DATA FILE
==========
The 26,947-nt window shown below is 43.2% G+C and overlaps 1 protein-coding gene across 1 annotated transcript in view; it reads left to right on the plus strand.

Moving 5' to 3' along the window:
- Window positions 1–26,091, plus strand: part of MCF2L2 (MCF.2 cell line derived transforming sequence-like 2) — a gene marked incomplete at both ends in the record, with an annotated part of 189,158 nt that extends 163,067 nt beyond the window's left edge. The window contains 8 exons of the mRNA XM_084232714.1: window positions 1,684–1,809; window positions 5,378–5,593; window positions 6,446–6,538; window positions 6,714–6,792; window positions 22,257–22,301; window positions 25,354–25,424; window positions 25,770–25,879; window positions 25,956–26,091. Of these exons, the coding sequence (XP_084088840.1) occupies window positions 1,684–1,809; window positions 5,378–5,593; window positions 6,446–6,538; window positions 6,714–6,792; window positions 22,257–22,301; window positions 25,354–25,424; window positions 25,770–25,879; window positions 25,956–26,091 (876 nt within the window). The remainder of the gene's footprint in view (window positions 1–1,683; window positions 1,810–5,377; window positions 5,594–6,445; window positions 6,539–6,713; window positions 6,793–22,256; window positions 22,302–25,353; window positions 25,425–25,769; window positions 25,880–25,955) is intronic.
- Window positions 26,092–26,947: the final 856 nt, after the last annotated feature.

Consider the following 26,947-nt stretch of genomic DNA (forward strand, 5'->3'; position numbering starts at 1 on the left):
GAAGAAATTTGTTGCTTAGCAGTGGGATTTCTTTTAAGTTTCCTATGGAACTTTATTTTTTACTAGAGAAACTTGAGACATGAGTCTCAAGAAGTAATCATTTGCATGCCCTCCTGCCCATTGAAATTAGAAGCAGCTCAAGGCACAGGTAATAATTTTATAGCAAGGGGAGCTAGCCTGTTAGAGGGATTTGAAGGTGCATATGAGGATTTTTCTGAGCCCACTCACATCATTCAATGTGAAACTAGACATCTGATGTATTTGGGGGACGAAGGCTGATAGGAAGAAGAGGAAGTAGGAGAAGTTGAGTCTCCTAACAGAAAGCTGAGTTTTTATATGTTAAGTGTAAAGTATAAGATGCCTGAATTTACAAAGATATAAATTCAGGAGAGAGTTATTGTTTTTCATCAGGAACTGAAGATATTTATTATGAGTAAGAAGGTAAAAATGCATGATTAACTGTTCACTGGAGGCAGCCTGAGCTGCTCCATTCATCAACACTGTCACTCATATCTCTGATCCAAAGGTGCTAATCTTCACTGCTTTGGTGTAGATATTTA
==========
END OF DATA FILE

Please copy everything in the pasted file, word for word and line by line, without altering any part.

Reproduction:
The 26,947-nt window shown below is 43.2% G+C and overlaps 1 protein-coding gene across 1 annotated transcript in view; it reads left to right on the plus strand.

Moving 5' to 3' along the window:
- Window positions 1–26,091, plus strand: part of MCF2L2 (MCF.2 cell line derived transforming sequence-like 2) — a gene marked incomplete at both ends in the record, with an annotated part of 189,158 nt that extends 163,067 nt beyond the window's left edge. The window contains 8 exons of the mRNA XM_084232714.1: window positions 1,684–1,809; window positions 5,378–5,593; window positions 6,446–6,538; window positions 6,714–6,792; window positions 22,257–22,301; window positions 25,354–25,424; window positions 25,770–25,879; window positions 25,956–26,091. Of these exons, the coding sequence (XP_084088840.1) occupies window positions 1,684–1,809; window positions 5,378–5,593; window positions 6,446–6,538; window positions 6,714–6,792; window positions 22,257–22,301; window positions 25,354–25,424; window positions 25,770–25,879; window positions 25,956–26,091 (876 nt within the window). The remainder of the gene's footprint in view (window positions 1–1,683; window positions 1,810–5,377; window positions 5,594–6,445; window positions 6,539–6,713; window positions 6,793–22,256; window positions 22,302–25,353; window positions 25,425–25,769; window positions 25,880–25,955) is intronic.
- Window positions 26,092–26,947: the final 856 nt, after the last annotated feature.

Consider the following 26,947-nt stretch of genomic DNA (forward strand, 5'->3'; position numbering starts at 1 on the left):
GAAGAAATTTGTTGCTTAGCAGTGGGATTTCTTTTAAGTTTCCTATGGAACTTTATTTTTTACTAGAGAAACTTGAGACATGAGTCTCAAGAAGTAATCATTTGCATGCCCTCCTGCCCATTGAAATTAGAAGCAGCTCAAGGCACAGGTAATAATTTTATAGCAAGGGGAGCTAGCCTGTTAGAGGGATTTGAAGGTGCATATGAGGATTTTTCTGAGCCCACTCACATCATTCAATGTGAAACTAGACATCTGATGTATTTGGGGGACGAAGGCTGATAGGAAGAAGAGGAAGTAGGAGAAGTTGAGTCTCCTAACAGAAAGCTGAGTTTTTATATGTTAAGTGTAAAGTATAAGATGCCTGAATTTACAAAGATATAAATTCAGGAGAGAGTTATTGTTTTTCATCAGGAACTGAAGATATTTATTATGAGTAAGAAGGTAAAAATGCATGATTAACTGTTCACTGGAGGCAGCCTGAGCTGCTCCATTCATCAACACTGTCACTCATATCTCTGATCCAAAGGTGCTAATCTTCACTGCTTTGGTGTAGATATTTA